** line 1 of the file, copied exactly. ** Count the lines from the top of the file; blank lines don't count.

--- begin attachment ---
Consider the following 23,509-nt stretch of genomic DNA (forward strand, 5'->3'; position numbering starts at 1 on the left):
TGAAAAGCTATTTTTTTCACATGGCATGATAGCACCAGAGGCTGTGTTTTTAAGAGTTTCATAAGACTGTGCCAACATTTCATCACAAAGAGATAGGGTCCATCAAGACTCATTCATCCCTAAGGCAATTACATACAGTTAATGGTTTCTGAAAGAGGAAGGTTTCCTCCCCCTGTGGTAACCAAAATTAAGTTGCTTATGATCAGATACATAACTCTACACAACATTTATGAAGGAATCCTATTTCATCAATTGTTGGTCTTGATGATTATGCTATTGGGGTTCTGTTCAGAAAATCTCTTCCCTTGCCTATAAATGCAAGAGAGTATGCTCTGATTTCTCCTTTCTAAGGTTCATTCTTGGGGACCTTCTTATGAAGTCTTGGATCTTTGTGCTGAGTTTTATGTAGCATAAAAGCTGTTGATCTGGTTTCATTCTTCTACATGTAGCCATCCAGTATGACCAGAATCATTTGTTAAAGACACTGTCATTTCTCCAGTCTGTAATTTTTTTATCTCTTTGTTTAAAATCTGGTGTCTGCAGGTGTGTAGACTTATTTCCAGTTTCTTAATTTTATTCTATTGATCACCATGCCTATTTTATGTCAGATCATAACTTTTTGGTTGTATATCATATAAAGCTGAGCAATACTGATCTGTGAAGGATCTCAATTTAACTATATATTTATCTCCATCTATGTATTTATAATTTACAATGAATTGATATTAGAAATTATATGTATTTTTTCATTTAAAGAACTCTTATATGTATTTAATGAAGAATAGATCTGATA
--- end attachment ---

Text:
Consider the following 23,509-nt stretch of genomic DNA (forward strand, 5'->3'; position numbering starts at 1 on the left):